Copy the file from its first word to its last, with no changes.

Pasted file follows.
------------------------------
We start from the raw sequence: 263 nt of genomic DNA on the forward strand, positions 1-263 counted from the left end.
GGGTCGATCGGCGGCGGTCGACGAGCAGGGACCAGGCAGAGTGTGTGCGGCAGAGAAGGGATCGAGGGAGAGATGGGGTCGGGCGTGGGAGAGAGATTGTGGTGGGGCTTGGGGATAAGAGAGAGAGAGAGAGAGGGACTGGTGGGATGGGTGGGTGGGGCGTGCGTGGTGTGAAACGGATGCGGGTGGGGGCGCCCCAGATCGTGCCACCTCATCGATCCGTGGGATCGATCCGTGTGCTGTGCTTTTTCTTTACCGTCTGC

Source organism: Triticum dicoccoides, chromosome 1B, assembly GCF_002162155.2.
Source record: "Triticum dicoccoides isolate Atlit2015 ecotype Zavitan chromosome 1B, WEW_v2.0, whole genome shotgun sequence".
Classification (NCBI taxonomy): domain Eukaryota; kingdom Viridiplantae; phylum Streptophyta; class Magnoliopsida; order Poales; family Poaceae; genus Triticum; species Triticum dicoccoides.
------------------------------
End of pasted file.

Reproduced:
We start from the raw sequence: 263 nt of genomic DNA on the forward strand, positions 1-263 counted from the left end.
GGGTCGATCGGCGGCGGTCGACGAGCAGGGACCAGGCAGAGTGTGTGCGGCAGAGAAGGGATCGAGGGAGAGATGGGGTCGGGCGTGGGAGAGAGATTGTGGTGGGGCTTGGGGATAAGAGAGAGAGAGAGAGAGGGACTGGTGGGATGGGTGGGTGGGGCGTGCGTGGTGTGAAACGGATGCGGGTGGGGGCGCCCCAGATCGTGCCACCTCATCGATCCGTGGGATCGATCCGTGTGCTGTGCTTTTTCTTTACCGTCTGC

Source organism: Triticum dicoccoides, chromosome 1B, assembly GCF_002162155.2.
Source record: "Triticum dicoccoides isolate Atlit2015 ecotype Zavitan chromosome 1B, WEW_v2.0, whole genome shotgun sequence".
Classification (NCBI taxonomy): domain Eukaryota; kingdom Viridiplantae; phylum Streptophyta; class Magnoliopsida; order Poales; family Poaceae; genus Triticum; species Triticum dicoccoides.